“The new facility allows us to not just focus on the roofing, and that’s growing at a pretty rapid pace, but also stand up different production lines for our next iteration of technologies coming-out," Mike Francis, co-founder and CEO of NanoTech tells InnovationMap. Read more.

Barbara Burger, Houston energy transition leader

Houston energy leader Barbara Burger joins the Houston Innovators Podcast to discuss the energy transition's biggest challenges and her key takeaways from CERAWeek. Photo courtesy

When Barbara Burger moved to Houston a little over a decade ago to lead Chevron Technology Ventures, she wondered why the corporate venture group didn't have much representation from the so-called energy capital of the world.

“I had no companies in my portfolio in CTV from Houston, and I wondered why,” Burger says on the Houston Innovators Podcast.

Much has changed in the ecosystem since then, she says, including growth and development to what the community looks like now.

“There are a few things I’m proud of in the ecosystem here, and one of theme is that it’s a very inclusive ecosystem,” she explains, adding that she means the types of founders — from universities or corporate roles — and the incumbent energy companies. “The worst way to get people to not join a party is to not invite them.”

“No one company or organization is going to solve this. We have to get along,” she continues. “We have to stop thinking that the mode is to compete with each other because the pie is so big and the opportunity is so big to work together — and by and large I do see that happening.” Read more.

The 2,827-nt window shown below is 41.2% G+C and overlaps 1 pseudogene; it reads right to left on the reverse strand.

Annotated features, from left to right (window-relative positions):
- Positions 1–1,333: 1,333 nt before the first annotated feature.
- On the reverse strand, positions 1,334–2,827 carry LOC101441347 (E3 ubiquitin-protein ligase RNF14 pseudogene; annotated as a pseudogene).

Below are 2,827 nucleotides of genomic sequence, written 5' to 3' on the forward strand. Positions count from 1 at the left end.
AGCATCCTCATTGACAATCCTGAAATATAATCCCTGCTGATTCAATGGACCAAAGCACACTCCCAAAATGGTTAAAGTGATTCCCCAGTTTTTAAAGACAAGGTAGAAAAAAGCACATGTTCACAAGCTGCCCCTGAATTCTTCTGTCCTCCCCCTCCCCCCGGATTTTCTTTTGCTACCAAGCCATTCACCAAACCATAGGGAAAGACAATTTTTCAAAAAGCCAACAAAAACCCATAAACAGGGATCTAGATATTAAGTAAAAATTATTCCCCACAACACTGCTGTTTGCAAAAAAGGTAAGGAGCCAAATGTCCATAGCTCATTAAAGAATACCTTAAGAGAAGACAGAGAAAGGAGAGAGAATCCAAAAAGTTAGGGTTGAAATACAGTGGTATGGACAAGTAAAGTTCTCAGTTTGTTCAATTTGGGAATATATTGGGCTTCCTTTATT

David A. Jaffray, director of IDSO and chief technology and digital officer at MD Anderson

MD Anderson’s goal with the new Institute for Data Science in Oncology is to advance collaborative projects that will bring the power of data science to every decision made at the hospital. Photo via mdanderson.org

The University of Texas MD Anderson Cancer Center is one step closer to ending cancer thanks to its new institute that's focused on data science.

MD Anderson’s goal with the new Institute for Data Science in Oncology (IDSO) is to advance collaborative projects that will bring the power of data science to every decision made at the hospital. And now, the IDSO has announced its inaugural cohort of 33 scientists, clinicians, and staff that will bring it to life, joining the already appointed leadership and focus area co-leads.

“By engaging diverse expertise across all of our mission areas, we will enhance the rich and productive data science ecosystem at MD Anderson to deliver transformational impact for patients,” David Jaffray, Ph.D., director of IDSO and chief technology and digital officer at MD Anderson, says. Read more.